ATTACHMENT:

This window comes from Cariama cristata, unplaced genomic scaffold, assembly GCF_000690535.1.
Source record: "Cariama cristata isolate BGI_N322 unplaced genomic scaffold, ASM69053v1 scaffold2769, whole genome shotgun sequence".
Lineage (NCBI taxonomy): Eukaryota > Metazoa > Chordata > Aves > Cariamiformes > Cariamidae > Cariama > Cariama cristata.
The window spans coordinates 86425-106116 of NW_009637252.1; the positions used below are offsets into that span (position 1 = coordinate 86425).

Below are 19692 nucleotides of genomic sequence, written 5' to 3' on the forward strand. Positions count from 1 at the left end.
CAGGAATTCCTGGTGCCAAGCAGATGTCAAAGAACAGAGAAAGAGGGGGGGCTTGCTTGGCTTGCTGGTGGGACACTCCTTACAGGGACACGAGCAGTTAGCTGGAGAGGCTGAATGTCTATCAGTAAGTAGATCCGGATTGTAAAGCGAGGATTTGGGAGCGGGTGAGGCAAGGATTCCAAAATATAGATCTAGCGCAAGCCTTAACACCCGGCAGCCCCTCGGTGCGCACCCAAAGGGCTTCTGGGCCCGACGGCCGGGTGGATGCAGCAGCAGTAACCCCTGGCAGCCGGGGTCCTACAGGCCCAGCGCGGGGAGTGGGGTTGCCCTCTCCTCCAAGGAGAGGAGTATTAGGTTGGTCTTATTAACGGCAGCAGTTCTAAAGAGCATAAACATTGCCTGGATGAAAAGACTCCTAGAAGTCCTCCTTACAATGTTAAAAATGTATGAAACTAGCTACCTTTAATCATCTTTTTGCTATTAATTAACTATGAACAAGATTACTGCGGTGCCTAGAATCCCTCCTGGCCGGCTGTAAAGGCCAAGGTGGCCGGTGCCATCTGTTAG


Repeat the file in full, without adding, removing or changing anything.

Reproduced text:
This window comes from Cariama cristata, unplaced genomic scaffold, assembly GCF_000690535.1.
Source record: "Cariama cristata isolate BGI_N322 unplaced genomic scaffold, ASM69053v1 scaffold2769, whole genome shotgun sequence".
Lineage (NCBI taxonomy): Eukaryota > Metazoa > Chordata > Aves > Cariamiformes > Cariamidae > Cariama > Cariama cristata.
The window spans coordinates 86425-106116 of NW_009637252.1; the positions used below are offsets into that span (position 1 = coordinate 86425).

Below are 19692 nucleotides of genomic sequence, written 5' to 3' on the forward strand. Positions count from 1 at the left end.
CAGGAATTCCTGGTGCCAAGCAGATGTCAAAGAACAGAGAAAGAGGGGGGGCTTGCTTGGCTTGCTGGTGGGACACTCCTTACAGGGACACGAGCAGTTAGCTGGAGAGGCTGAATGTCTATCAGTAAGTAGATCCGGATTGTAAAGCGAGGATTTGGGAGCGGGTGAGGCAAGGATTCCAAAATATAGATCTAGCGCAAGCCTTAACACCCGGCAGCCCCTCGGTGCGCACCCAAAGGGCTTCTGGGCCCGACGGCCGGGTGGATGCAGCAGCAGTAACCCCTGGCAGCCGGGGTCCTACAGGCCCAGCGCGGGGAGTGGGGTTGCCCTCTCCTCCAAGGAGAGGAGTATTAGGTTGGTCTTATTAACGGCAGCAGTTCTAAAGAGCATAAACATTGCCTGGATGAAAAGACTCCTAGAAGTCCTCCTTACAATGTTAAAAATGTATGAAACTAGCTACCTTTAATCATCTTTTTGCTATTAATTAACTATGAACAAGATTACTGCGGTGCCTAGAATCCCTCCTGGCCGGCTGTAAAGGCCAAGGTGGCCGGTGCCATCTGTTAG